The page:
One of the nice features of bird guides on mobile devices, compared to their traditional paper counterparts, is the ability to only show birds you might see in a state (apart from the occasional rarity that has strayed far from its normal course). I used this feature when researching the places we considered moving, to see how many of the birds will be new to me and how many I’m going to have to say goodbye to. Some will at once be familiar and unfamiliar, such as this song sparrow singing from the cattails at Ridgefield’s South Quigley Lake, as while the ubiquitous sparrow does live in Arizona it has a different look from the those of the Pacific Northwest.
This is part of the attraction of the desert for us, it’s a big change from what we are used to, and my hunch is I’ll have fun exploring the landscapes and wildlife there for many years to come. We’ll see if time proves me correct, but I’m optimistic. I am going to miss in particular the auto tour at Ridgefield though, this is by far the place I’ve spent the most time in the Northwest, as well as the wetlands in general.
From 2008, a simple portrait of a red-winged blackbird perching on a cattail. Sometimes I need simple.
The yellow coloring in yellow-headed blackbirds is mostly confined to their heads and chests, even for females whose coloring is not nearly as bold as their male counterparts. But, as you can see from her acrobatic pose, there’s also a little splash of yellow on her rump.
Almost, little one, almost.
Sometimes I like to just sit beside the cattails at the edge of South Quigley Lake and wait. Most of the time nothing will happen, but sometimes a bittern or rail or, as in this case, a sora will pass silently by.
A marsh wren pulls nesting material from a cattail, soaked on a wet spring afternoon.
The yellowthroats weren’t staying still for very long, so even if I got a clear view of one I had to move quickly. For a few seconds this male flew into the middle of the cattails, not so high as to draw the ire of the blackbirds. His eye was obscured by the cattail in front nearly the entire time, but he stuck his head out far enough for me to get one picture before he flew off.
My favorite picture of the day.
I got up at 5am this morning with yellow on my mind.
Like last week, I hoped to photograph yellow-headed blackbirds up at Ridgefield National Wildlife Refuge. However, the yellowheads were staying more in the interior of the marsh this week. I can’t say that I blame them, last week the red-winged blackbirds were harassing them a bit but this week they would mob the yellowheads mercilessly every time they came to the edge.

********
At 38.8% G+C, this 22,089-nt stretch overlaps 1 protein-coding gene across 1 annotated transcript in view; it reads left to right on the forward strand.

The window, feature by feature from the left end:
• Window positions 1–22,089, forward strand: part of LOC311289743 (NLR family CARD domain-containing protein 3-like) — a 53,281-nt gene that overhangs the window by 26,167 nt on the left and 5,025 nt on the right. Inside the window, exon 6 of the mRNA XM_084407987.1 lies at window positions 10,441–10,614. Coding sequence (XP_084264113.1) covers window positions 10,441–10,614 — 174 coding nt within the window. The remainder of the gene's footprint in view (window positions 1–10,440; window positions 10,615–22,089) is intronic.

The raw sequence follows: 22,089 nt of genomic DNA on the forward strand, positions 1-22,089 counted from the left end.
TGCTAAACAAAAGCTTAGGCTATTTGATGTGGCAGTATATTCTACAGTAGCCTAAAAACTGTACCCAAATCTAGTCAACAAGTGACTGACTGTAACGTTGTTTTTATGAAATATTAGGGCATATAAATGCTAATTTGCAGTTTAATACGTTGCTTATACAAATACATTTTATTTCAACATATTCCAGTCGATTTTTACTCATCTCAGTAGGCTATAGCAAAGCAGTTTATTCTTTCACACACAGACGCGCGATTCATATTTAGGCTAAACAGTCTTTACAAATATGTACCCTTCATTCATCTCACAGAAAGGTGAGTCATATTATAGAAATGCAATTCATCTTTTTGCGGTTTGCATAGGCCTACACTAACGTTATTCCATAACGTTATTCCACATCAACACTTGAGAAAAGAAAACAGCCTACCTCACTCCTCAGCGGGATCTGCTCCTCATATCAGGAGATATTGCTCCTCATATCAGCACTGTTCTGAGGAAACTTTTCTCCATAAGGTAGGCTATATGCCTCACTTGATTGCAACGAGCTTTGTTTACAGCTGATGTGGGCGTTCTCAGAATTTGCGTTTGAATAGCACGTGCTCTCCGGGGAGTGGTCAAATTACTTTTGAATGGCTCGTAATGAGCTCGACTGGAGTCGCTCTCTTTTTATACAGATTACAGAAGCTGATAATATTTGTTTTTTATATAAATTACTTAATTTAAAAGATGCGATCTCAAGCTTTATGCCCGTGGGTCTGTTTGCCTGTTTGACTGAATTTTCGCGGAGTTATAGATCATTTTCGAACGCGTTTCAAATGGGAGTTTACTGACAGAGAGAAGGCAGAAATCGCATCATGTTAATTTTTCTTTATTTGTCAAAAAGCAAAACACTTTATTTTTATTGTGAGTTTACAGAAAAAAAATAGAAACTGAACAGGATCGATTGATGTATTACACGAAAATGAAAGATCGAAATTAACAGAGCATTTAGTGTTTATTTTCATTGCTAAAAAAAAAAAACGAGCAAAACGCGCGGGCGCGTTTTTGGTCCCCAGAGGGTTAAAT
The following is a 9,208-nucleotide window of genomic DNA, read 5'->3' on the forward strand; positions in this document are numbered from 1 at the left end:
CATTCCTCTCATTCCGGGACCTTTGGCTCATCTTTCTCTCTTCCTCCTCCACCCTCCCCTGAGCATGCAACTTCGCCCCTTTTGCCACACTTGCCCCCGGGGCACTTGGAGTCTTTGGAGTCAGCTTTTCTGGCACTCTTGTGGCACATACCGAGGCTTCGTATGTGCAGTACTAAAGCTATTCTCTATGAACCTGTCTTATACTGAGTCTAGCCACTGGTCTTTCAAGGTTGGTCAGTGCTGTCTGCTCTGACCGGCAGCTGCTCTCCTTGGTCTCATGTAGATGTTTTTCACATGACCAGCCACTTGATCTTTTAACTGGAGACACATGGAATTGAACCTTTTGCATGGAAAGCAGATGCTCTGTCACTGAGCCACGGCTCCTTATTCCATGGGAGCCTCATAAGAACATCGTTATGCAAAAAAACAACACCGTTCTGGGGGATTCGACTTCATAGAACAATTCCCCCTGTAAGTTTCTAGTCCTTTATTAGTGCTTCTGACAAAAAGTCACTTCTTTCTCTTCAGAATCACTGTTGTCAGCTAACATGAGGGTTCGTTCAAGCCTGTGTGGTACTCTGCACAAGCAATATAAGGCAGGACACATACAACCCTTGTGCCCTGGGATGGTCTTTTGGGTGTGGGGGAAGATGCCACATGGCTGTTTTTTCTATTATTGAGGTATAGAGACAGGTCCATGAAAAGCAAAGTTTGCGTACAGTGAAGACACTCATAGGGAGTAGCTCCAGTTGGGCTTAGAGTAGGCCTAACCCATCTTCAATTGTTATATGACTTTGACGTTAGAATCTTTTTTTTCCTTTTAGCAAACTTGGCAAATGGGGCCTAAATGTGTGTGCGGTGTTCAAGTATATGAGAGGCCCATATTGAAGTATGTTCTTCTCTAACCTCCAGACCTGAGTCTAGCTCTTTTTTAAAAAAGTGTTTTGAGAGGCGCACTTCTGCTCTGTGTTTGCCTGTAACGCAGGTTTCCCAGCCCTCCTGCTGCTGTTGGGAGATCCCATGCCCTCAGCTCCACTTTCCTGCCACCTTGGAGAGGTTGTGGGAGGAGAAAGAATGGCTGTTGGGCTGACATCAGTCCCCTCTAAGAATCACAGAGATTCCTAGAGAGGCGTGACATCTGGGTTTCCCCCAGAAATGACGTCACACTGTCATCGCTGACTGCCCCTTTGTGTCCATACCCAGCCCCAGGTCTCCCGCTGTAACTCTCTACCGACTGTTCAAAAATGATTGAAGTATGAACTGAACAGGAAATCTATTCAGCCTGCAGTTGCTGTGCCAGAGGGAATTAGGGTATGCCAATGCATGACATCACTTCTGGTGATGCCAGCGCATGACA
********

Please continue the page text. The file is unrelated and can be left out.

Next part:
Even so, my morning did turn out to be about yellow — not from blackbirds but yellowthroats and goldfinches. After spending six hours at the refuge last week, today I stayed for ten hours. I would have stayed longer but the weather was supposed to be sunny and I had only played to stay for a couple of hours and hadn’t brought enough food and water.
Remind me to ignore the weatherman next time.
I took far fewer pictures than last week but my quarry was more elusive. The yellowthroats were staying mostly out of sight, and when they did pop up to sing they were either chased by the redwings or by other competing yellowthroats. I was ready to call it a day and about to start the car to leave when a goldfinch popped into view. That convinced me to wait a while longer but again was ready to leave when this male yellowthroat finally appeared.
I wish the out-of-focus cattail wasn’t in front of the cattail that he is actually clinging to, but I still think it’s a cute picture. I got a few others I was happy with so stay tuned for those, plus a few goldfinch pictures.
On a day I spent watching birds sing, from yellow-headed and red-winged blackbirds to song sparrows and marsh wrens, this little barn swallow was the only one not singing. After swarming over the lake hunting insects with the rest of the barn and tree swallows, he landed on this cattail for just a moment, opened his mouth wide a couple of times, preened a few feathers, then took to the skies once more.
I got up early this weekend hoping to see blackbirds at Ridgefield and wasn’t disappointed, both redwings and yellowheads were active near the edge of South Quigley Lake. My yellowhead pictures aren’t as good as previous years but it was still nice to see them singing and chasing each other around. I didn’t catch this male redwing singing but I love the colors of the early morning light. Song and savannah sparrows were also out and about and singing their hearts out, those pictures are yet to come.